Hello! November was a busy month for GCAAE. In between monthly meetings and Thanksgiving, we hosted our second Arts Education Summit. It was a fantastic day full of professional development and networking. See below for more details of the jam-packed day!
On November 6, 2018, The Greater Cincinnati Alliance for Arts Education (GCAAE) hosted their second Arts Education Summit titled “Telling Our Story” at the historic Music Hall. The day broke off into two sessions. The morning session featuring two marvelous keynote speakers, Jonathan Juravich and Reginald Harris, followed by the afternoon session, consisting of breakout sessions focused on various topics related to arts education.
To start the event, we heard a brief welcome from Steve Lofton, President and Executive Director of Cincinnati Arts Association (parent organization to Music Hall), along with opening words and house-keeping from Jemannie Severson Luong and Jared O’Roark, co-chairs of GCAAE.
Following was a fantastic speech by Jonathan Juravich, the 2018 Ohio Teacher of the Year. As an Arts Educator at Liberty Tree Elementary School (of the Olentangy Local Schools in Columbus, Ohio), Jonathan spoke on what it means to tell your story, as a student, teacher, parent, etc. He gave us ten points to follow when telling a story:
1) Define Your Goal
2) Understand Your Audience
3) Be Enthusiastic
4) Give Details
5) Be Thoughtful and Kind
6) Speak About What You Know
7) Practice the Art of Listening
8) Don’t Make Someone Else’s Story, Your Story
9) Hear It, Write It, Share It
10) All Good Stories Must Come to an End
Jonathan stressed the importance of not only telling a story, but telling a good story by adding details and purpose. He intertwined his speech with anecdotes of his life as a teacher, all accompanied by a hand-drawn PowerPoint presentation. Later on, the audience came to learn that Jonathan’s very own student created the PowerPoint illustration. He also noted the importance of being a good listener. Jonathan taught that in order to understand each other, we must practice the art of active listening, and that we must never turn someone’s story into our own.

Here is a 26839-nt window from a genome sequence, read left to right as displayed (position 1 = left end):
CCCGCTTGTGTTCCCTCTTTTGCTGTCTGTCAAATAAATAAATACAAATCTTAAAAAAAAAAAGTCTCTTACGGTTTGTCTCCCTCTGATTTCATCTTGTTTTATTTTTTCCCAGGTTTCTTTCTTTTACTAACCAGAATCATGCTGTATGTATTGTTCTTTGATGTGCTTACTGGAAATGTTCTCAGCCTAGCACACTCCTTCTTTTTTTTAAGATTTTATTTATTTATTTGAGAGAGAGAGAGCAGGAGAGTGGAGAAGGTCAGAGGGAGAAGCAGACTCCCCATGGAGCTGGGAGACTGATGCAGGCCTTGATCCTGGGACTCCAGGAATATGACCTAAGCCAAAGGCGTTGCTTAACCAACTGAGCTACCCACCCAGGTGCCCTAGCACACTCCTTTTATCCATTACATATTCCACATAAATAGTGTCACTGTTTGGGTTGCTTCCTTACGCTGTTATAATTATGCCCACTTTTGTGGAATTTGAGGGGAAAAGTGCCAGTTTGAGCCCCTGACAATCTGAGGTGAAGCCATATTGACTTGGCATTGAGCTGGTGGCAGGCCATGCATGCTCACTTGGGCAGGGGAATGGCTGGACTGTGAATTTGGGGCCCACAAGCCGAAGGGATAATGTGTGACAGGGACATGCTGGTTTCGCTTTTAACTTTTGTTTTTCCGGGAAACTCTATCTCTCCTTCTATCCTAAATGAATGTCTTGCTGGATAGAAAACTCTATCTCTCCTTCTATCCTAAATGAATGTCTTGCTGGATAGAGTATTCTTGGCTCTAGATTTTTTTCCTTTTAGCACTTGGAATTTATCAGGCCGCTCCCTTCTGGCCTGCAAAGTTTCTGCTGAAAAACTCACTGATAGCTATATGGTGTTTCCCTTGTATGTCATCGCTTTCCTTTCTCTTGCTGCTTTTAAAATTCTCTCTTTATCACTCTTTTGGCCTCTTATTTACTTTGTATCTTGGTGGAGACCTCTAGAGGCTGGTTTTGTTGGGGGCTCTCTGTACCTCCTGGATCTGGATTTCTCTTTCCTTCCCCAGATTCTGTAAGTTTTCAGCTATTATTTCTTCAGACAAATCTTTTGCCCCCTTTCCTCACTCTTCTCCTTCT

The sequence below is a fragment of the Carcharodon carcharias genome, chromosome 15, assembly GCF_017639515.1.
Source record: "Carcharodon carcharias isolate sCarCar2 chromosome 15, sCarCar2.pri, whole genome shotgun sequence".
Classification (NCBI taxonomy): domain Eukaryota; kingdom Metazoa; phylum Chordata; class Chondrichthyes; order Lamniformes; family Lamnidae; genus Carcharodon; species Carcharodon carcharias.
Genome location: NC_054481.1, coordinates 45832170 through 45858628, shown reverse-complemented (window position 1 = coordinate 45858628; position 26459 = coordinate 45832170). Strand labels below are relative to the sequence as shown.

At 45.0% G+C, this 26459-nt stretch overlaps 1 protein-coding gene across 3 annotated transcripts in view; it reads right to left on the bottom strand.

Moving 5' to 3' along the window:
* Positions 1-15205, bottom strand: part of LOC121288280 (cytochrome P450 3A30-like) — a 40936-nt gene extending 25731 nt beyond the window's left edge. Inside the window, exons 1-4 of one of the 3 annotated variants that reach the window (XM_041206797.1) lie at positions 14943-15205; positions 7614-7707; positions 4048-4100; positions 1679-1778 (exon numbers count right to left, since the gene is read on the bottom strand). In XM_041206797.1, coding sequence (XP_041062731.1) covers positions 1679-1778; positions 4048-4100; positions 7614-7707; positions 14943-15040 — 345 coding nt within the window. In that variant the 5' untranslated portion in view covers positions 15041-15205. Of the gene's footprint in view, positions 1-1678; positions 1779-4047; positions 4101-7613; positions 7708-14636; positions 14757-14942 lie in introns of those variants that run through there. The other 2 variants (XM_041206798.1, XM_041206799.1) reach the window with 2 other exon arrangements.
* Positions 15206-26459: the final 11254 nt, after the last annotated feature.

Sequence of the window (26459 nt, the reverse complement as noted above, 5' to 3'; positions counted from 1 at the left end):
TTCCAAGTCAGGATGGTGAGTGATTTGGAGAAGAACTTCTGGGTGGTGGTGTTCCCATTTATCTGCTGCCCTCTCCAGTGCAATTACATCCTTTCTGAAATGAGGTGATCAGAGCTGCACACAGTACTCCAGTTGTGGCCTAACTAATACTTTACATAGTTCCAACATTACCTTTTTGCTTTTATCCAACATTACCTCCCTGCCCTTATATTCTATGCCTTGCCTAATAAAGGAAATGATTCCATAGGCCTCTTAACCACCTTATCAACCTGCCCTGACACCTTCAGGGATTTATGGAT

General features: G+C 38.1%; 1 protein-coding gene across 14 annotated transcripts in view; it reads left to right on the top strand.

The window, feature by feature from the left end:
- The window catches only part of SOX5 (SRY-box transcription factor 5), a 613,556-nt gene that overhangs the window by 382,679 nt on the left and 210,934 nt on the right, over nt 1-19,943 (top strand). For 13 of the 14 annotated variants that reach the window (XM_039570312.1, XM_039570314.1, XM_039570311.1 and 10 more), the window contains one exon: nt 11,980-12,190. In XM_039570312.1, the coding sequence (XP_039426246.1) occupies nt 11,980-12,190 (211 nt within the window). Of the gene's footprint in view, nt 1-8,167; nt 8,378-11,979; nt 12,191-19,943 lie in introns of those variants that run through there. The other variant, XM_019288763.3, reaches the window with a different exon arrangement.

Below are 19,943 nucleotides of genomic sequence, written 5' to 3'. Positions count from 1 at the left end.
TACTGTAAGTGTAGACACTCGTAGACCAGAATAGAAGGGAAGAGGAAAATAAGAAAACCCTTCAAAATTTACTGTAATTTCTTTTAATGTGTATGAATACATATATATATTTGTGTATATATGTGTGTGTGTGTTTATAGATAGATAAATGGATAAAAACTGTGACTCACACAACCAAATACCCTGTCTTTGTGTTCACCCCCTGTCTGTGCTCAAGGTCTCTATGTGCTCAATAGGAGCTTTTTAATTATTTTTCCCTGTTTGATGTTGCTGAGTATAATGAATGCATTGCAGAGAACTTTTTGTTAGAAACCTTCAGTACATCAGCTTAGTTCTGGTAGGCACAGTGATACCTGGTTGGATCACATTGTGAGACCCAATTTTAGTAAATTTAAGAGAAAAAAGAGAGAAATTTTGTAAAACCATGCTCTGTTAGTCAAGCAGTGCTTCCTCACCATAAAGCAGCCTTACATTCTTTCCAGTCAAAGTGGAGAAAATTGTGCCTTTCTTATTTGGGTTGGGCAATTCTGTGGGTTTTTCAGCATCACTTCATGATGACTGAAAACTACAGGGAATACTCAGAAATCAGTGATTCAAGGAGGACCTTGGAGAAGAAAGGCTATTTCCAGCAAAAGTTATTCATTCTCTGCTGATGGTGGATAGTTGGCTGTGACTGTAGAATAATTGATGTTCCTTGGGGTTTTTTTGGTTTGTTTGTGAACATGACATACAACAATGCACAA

Later, we heard from Reginald Harris, the Founder & Principal at InContext Advising; Former Dancer. Reginald’s speech, titled “What is Your Story? A Look at Successes and Challenges”, consisted of tales from his own family and from his time as a teacher at The Chicago High School for the Arts. Most importantly, Reginald spoke to the idea of storytelling through different lenses. He explained that while teachers have their own stories, students have their own version of truth as well. As such, it is important as teachers to be able to listen and understand the different stories that come through a classroom. Reginald also spoke about race in the classroom and the concept of policing black bodies, stating that minority students may face more obstacles in a classroom because they are constantly being monitored for their behavior rather than their performance. As an example, Reginald told the story of a student who was comforting his friend over a bad break up, but all the teacher could see was that the student’s pants were below his waist. In this instance, the teacher was more focused on policing a black body rather than focusing on the good being done by the student.
Following these impressive keynote speakers, the afternoon session consisted of six breakout groups that discussed topics such as Technology and Music, Technology and Visual Art, the Ohio Arts Education Data Project, Single-Visit to Art Museums, the Society for the Preservation of Music Hall Education Programs, and a Grants Panel. Guests were also invited to partake in Arts Organization Speed Dating, which was a fun opportunity for teachers to chat with the Education liaisons from various arts organizations, including Antonio Violins, Cincinnati Arts Association, Cincinnati Art Museum, Cincinnati Ballet, Cincinnati Opera, Cincinnati Symphony Orchestra, Lineillism Revealed, My Nose Turns Red, and The University of Cincinnati College-Conservatory of Music Preparatory Department.
Overall, the day of professional development was rewarding for all who attended. We here at GCAAE cannot wait to begin planning the next one.
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